i've been waiting awhile before dropping the 'chicken bomb'. for those of you that don't know me, i have to tell you - im an obsessed chicken person, i admit it. im currently caring for 12 chickens (3 cockrels and 9 hens + 2 baby chicks!)! its becoming a bit O.T.T. but im getting a handle on my chicken collecting. i just love having hens around and then buying new ones! i don't want to be going on and on about my hens and how lovely they are or all of their names or what breeds they are, but i have to warn you now, i probably will! so if this kinda thing bores you, skip ahead to the recipe!
|a Faverolles breed|
this is my first year caring for chickens. and since im the sort of person that has to do everything from scratch, chickens came naturally. (as well as, growing vegetables and baking!) so, why not have my own free-range organic chickens to lay eggs? we'll im finding there's alot more to it, and i've gone the whole learning curve since bringing home my first few hens in march. researching breeds, hatching chicks, caring for sick hens, buying new hens, meeting new chicken people, travelling to markets, raising chicks ...... all of it.
surprisingly im finding after all that stuff that its totally worth the effort. at the moment egg numbers have dropped due to decreasing day length, this is also where chickens begin to molt old feathers and grow new ones. it's a gradual process and one that most people don't tell you when buying chickens. so im telling you now: molting = fewer to no eggs for 4 to several weeks! because their bodies can't make eggs and feathers at the same time. i guess that makes sense.... so count on a 'hungry gap' of no eggs!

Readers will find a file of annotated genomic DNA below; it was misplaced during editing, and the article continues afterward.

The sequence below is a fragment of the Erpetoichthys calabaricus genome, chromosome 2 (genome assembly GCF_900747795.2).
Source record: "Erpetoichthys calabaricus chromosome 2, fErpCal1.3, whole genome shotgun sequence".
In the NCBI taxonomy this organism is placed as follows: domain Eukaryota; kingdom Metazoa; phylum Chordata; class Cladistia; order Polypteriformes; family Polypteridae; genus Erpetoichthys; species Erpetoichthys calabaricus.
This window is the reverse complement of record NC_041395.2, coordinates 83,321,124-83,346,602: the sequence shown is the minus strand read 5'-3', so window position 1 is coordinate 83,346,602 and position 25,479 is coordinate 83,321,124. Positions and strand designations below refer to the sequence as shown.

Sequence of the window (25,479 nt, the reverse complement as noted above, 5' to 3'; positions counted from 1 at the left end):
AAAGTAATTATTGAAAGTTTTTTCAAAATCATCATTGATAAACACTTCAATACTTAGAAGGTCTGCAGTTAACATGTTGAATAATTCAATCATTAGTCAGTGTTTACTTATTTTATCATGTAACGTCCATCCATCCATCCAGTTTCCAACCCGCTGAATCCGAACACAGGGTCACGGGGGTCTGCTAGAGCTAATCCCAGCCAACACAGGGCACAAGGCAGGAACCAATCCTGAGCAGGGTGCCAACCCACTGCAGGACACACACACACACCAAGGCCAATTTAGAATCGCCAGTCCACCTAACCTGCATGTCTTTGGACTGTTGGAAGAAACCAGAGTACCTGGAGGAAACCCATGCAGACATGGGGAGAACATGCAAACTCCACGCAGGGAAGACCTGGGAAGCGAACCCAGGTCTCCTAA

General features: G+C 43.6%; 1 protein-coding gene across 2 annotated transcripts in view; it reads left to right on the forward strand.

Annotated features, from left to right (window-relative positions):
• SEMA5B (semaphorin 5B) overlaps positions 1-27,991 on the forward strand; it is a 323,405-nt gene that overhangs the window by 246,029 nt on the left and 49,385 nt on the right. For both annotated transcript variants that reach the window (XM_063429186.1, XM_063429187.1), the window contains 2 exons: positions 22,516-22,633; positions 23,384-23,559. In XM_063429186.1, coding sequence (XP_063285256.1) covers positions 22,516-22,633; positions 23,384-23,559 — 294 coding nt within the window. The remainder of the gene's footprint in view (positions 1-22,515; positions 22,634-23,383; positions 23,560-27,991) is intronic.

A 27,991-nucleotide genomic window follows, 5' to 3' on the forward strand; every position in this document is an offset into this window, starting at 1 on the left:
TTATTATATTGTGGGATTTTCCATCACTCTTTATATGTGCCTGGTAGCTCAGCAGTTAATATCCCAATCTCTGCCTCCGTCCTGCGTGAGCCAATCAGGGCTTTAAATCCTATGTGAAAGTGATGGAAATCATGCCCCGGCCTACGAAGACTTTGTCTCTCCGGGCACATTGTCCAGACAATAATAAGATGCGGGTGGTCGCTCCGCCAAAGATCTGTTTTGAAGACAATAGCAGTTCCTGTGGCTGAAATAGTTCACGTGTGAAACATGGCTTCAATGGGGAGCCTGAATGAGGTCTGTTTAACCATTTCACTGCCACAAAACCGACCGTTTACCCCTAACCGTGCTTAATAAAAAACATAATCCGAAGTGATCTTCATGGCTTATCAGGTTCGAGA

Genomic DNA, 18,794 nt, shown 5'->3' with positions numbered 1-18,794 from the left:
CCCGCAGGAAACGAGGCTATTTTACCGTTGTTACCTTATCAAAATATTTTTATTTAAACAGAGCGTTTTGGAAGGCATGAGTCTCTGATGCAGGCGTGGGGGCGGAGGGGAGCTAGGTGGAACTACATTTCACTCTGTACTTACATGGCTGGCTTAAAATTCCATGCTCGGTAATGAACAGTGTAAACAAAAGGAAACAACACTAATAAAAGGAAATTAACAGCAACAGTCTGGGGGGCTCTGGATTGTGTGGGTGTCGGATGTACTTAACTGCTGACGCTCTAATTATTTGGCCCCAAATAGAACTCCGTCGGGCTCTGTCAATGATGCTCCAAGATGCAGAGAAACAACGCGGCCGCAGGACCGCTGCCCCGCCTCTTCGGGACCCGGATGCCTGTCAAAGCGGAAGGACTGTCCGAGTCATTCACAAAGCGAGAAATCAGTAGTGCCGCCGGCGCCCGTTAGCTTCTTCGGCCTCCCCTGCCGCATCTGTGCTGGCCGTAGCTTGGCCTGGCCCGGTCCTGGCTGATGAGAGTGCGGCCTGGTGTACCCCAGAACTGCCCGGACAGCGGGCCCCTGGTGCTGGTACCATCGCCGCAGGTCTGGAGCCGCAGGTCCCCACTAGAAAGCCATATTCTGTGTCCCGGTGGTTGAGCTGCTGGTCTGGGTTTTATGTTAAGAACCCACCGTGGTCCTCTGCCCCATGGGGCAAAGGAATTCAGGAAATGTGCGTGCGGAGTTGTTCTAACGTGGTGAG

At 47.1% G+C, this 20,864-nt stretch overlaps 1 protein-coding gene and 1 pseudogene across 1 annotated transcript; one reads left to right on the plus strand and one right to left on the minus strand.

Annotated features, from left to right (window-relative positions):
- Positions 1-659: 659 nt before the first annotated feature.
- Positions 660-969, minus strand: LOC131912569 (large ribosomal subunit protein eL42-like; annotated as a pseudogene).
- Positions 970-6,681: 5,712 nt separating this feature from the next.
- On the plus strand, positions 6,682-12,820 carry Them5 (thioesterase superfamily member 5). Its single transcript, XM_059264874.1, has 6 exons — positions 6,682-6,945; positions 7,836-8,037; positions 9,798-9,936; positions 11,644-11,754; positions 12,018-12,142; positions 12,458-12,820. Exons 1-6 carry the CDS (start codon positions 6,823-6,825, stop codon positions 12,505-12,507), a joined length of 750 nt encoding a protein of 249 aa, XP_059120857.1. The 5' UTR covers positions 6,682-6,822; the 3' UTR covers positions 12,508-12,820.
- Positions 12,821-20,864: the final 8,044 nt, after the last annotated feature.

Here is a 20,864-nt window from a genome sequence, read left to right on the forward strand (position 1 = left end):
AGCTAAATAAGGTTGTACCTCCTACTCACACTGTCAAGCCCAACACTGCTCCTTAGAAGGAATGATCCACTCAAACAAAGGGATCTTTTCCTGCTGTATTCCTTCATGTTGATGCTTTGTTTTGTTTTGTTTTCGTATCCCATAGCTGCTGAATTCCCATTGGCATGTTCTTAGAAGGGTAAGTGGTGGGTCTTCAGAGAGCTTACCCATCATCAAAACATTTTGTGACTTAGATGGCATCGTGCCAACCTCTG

|'Lucielle' the brown layer hybrid hen|
we do have one 'brown layer' hen that keeps popping out an egg a day, as well as a silkie type that lays all winter. their keeping us in the green with value for money. its only costing around 2 euro a week for feed, so 10-12 eggs a week totally earn the weekly cost. when molting stops we should be getting around 8 eggs a day, and those eggs will hopefully find happy homes with our friends and family. i say 'hopefully' because i've learned when keeping hens - nothing is certain.
what i am certain of, is how wonderful it is to look out on a sunny day and see hens happily roaming the garden. its also great to know that these chickens are leading a happier life than most chickens of the world, and eating a great diet of organic feed, kitchen scraps, and whatever they can forage. most chickens live thier lives under cover in artificial light, while being fed food designed to fatten them a fast as possible - in 12 weeks or less!
im toying with the possible idea of adding a chicken husbandry section to this blog, just to get all the info i've gathered out there. to share with some of you who might be interested in keeping a few hens around. but that said, what i don't want is this blog to become the 'crazy chicken guy's blog'. so it'll be gradual. i do think chickens and eggs go well with the 'Flour Water Dirt and Rain' theme, as eggs are a very basic ingredient in the health and livelyhood of many people's lives. so its a subject worth talking about at least some of the time.
|'Tina Turner, Beyonce, Edie, Simone, Margret, and Lucielle'|